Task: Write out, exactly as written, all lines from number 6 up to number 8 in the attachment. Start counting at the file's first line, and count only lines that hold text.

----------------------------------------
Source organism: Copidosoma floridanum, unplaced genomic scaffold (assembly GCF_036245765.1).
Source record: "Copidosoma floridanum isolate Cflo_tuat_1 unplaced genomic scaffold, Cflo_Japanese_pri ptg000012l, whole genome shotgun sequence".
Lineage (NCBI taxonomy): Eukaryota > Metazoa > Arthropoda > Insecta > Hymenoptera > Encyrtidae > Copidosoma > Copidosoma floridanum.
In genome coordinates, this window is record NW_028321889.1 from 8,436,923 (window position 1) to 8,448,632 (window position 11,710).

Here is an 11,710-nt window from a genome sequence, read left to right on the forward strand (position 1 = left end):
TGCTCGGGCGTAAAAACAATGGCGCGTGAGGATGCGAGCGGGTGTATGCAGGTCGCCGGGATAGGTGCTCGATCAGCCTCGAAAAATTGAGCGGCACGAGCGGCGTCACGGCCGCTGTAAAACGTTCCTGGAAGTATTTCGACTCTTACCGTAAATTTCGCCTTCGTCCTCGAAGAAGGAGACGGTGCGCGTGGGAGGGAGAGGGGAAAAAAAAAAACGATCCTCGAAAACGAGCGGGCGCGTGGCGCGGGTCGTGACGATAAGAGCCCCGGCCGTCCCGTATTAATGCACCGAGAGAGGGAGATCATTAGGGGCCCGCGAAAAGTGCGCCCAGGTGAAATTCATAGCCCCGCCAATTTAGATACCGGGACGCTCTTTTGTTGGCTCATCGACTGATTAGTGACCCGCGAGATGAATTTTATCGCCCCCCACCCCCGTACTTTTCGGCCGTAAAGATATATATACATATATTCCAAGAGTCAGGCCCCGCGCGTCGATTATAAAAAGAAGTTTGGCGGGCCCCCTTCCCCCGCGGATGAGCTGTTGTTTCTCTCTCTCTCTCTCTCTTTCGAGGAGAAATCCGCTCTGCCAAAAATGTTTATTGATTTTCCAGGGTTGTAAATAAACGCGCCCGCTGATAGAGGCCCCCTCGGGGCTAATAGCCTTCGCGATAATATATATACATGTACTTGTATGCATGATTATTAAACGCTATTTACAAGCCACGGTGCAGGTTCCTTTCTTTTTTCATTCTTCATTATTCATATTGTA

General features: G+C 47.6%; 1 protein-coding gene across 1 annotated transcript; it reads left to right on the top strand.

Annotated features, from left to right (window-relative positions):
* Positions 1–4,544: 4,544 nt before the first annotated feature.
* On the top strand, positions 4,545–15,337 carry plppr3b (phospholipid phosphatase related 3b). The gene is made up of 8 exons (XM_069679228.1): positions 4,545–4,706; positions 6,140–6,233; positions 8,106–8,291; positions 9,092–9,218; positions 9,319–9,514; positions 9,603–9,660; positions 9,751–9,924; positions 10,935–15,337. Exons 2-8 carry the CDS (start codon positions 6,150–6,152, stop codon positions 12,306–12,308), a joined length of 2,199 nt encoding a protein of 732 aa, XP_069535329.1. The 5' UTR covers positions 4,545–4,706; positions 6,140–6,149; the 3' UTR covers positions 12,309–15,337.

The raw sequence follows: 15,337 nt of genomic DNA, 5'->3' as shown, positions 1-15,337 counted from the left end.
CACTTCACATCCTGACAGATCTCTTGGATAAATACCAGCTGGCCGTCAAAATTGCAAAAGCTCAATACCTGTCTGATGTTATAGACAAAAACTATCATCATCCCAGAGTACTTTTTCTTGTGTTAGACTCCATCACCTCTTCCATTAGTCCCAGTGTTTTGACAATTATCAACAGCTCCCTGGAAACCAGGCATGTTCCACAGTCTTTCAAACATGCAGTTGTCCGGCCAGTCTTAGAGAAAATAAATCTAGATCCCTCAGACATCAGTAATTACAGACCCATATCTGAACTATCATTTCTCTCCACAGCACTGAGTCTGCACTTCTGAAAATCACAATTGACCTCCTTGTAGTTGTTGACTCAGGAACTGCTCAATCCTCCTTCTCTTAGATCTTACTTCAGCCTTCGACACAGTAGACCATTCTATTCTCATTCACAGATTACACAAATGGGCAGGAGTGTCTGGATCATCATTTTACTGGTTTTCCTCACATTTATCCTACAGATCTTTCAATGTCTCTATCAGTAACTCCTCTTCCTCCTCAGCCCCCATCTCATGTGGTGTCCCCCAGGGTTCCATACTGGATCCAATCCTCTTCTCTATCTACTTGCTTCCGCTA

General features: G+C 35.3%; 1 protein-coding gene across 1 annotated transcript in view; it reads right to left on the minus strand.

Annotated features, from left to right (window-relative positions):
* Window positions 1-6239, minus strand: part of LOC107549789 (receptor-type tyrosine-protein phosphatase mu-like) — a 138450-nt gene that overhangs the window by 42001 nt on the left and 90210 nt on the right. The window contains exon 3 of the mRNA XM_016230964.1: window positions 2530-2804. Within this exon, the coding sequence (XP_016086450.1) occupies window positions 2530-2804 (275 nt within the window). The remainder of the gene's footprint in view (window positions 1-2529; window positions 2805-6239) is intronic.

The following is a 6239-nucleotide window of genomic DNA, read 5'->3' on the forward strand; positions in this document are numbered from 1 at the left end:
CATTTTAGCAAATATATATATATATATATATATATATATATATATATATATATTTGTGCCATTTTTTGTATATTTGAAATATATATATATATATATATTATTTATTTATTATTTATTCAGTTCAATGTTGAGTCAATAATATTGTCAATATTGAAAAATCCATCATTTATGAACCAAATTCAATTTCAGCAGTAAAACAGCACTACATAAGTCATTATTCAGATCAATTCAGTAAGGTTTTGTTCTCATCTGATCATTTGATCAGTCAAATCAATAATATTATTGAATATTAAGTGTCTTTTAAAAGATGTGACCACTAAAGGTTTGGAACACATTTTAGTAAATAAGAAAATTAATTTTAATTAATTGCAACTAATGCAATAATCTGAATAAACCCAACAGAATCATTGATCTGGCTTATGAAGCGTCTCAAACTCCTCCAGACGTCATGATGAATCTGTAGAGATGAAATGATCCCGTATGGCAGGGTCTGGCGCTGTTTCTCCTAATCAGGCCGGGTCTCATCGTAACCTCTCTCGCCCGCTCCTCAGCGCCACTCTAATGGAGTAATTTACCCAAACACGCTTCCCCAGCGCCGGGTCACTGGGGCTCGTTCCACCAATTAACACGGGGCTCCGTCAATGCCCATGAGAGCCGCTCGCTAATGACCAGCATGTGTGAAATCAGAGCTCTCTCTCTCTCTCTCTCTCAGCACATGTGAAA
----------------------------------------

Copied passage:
TGCTCGGGCGTAAAAACAATGGCGCGTGAGGATGCGAGCGGGTGTATGCAGGTCGCCGGGATAGGTGCTCGATCAGCCTCGAAAAATTGAGCGGCACGAGCGGCGTCACGGCCGCTGTAAAACGTTCCTGGAAGTATTTCGACTCTTACCGTAAATTTCGCCTTCGTCCTCGAAGAAGGAGACGGTGCGCGTGGGAGGGAGAGGGGAAAAAAAAAAACGATCCTCGAAAACGAGCGGGCGCGTGGCGCGGGTCGTGACGATAAGAGCCCCGGCCGTCCCGTATTAATGCACCGAGAGAGGGAGATCATTAGGGGCCCGCGAAAAGTGCGCCCAGGTGAAATTCATAGCCCCGCCAATTTAGATACCGGGACGCTCTTTTGTTGGCTCATCGACTGATTAGTGACCCGCGAGATGAATTTTATCGCCCCCCACCCCCGTACTTTTCGGCCGTAAAGATATATATACATATATTCCAAGAGTCAGGCCCCGCGCGTCGATTATAAAAAGAAGTTTGGCGGGCCCCCTTCCCCCGCGGATGAGCTGTTGTTTCTCTCTCTCTCTCTCTCTTTCGAGGAGAAATCCGCTCTGCCAAAAATGTTTATTGATTTTCCAGGGTTGTAAATAAACGCGCCCGCTGATAGAGGCCCCCTCGGGGCTAATAGCCTTCGCGATAATATATATACATGTACTTGTATGCATGATTATTAAACGCTATTTACAAGCCACGGTGCAGGTTCCTTTCTTTTTTCATTCTTCATTATTCATATTGTA

General features: G+C 47.6%; 1 protein-coding gene across 1 annotated transcript; it reads left to right on the top strand.

Annotated features, from left to right (window-relative positions):